Environmental Protection

EBRD to Finance Renewable Energy Investments in Greece

The London-based financing agency says the country has huge potential for renewables, including solar, wind, biomass, and geothermal power.

The European Bank for Reconstruction and Development's board of directors has approved a framework committing up to €300 million (about $319 million in U.S. dollars) to finance renewable energy investments in Greece. The London-based financing agency says the country has huge potential for renewables, including solar, wind, biomass, and geothermal power.

The framework will finance investments in electricity generation from renewable sources and in electricity distribution and transmission capacity to improve efficiency, reduce losses, and enable the integration of renewables into Greece's grid, and it follows Greece's establishment last year a more market-based renewable-energy support scheme that introduces competitive auctions to replace fixed-price feed-in tariffs. It also aids the country’s target of adding 2.4 GW of new green-energy generation capacity by 2020, according to EBRD.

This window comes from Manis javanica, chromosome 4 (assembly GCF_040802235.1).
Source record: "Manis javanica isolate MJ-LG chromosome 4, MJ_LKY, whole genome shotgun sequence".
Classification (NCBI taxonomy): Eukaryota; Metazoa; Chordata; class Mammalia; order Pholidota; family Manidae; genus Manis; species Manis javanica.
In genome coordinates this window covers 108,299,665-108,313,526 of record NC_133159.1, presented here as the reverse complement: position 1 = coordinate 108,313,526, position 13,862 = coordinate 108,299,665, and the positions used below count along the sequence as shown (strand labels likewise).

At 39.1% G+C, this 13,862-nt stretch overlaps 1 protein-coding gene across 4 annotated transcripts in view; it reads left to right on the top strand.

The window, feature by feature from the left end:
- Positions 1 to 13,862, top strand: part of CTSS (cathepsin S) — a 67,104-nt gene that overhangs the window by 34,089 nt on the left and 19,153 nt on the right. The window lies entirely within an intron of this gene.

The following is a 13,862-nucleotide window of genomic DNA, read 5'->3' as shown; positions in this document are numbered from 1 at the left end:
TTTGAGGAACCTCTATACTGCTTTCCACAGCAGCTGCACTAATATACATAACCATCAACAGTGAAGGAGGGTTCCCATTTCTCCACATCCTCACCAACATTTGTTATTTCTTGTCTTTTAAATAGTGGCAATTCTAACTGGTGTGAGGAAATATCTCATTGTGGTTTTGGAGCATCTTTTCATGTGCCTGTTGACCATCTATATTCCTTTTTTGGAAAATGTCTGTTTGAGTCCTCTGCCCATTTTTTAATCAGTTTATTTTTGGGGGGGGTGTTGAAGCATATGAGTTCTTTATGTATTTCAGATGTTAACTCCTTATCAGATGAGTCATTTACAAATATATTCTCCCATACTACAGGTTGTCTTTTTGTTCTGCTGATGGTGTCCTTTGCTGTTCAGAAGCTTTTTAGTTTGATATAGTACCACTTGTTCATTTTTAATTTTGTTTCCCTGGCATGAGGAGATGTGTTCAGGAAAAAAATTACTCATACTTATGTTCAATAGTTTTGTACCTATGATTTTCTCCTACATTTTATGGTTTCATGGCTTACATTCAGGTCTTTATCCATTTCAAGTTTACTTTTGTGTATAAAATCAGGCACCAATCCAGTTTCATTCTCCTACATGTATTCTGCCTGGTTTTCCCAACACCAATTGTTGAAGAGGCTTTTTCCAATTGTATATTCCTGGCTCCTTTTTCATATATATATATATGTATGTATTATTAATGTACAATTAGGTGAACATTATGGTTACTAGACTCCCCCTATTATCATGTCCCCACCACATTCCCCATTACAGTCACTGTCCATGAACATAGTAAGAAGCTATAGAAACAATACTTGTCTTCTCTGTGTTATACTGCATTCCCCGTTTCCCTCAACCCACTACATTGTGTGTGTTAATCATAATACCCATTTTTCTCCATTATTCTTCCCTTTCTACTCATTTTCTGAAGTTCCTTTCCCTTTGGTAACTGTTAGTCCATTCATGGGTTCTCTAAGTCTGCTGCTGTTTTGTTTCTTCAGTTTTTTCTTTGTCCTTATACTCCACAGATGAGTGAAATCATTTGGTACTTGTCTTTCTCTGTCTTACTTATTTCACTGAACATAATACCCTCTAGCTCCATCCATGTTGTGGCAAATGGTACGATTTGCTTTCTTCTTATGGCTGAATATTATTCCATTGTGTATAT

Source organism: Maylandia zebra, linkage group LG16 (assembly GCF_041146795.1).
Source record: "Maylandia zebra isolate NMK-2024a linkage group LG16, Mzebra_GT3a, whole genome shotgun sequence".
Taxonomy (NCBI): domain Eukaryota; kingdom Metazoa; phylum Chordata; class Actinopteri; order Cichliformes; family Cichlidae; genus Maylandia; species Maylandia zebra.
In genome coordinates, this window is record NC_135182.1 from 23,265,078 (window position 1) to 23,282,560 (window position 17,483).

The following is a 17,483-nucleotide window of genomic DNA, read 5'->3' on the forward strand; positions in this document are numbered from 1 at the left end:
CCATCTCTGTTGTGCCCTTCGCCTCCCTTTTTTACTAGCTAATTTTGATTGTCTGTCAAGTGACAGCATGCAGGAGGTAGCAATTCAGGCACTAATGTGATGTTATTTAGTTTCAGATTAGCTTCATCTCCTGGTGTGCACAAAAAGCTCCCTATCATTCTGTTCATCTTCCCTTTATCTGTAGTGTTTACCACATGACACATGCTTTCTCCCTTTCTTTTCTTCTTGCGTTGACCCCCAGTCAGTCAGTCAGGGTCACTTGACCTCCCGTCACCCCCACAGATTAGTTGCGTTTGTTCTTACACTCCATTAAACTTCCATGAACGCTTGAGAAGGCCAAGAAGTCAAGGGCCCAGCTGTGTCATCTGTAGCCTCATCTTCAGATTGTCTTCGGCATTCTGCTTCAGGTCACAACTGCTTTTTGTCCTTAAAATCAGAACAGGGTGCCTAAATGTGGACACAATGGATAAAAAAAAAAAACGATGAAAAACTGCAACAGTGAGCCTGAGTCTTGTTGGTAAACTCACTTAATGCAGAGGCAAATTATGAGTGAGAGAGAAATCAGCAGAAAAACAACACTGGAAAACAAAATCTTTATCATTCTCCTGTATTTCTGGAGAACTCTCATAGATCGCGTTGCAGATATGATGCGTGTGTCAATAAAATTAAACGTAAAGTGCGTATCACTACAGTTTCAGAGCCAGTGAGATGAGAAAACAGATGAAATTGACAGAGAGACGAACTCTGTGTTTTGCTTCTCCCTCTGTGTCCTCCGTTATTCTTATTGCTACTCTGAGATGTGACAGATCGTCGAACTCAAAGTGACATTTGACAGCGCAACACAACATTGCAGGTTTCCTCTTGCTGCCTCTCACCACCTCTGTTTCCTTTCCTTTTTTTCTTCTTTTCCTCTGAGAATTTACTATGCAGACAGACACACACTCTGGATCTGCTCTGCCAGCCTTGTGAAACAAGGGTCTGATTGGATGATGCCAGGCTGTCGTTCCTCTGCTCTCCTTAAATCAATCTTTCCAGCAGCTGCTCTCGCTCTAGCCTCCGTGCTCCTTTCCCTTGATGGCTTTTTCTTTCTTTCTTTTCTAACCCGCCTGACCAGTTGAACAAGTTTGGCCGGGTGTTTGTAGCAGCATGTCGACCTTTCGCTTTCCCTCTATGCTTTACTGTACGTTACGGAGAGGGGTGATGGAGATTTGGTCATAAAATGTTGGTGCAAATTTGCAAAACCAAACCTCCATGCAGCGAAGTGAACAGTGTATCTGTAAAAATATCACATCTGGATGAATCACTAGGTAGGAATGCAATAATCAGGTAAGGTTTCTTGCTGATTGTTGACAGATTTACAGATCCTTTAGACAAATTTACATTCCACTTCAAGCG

Expected to result in annual emissions savings of 500,000 tonnes of carbon dioxide equivalent, the framework may in the near term finance – pending board approval -- a 43 MW wind farm project developed by Volterra S.A., a Greek renewable energy developer and electricity operator owned by the Greek construction company J&P Avax.

"This framework marks a milestone in our engagement in Greece," said Harry Boyd-Carpenter, EBRD's new director for Power and Energy. "It provides us with the opportunity to play an important role in ensuring that the country’s new renewables scheme is successful and thus supporting Greece's energy security and carbon-reduction goals. The EBRD renewable energy framework will make the Greek economy greener, more resilient and more competitive."

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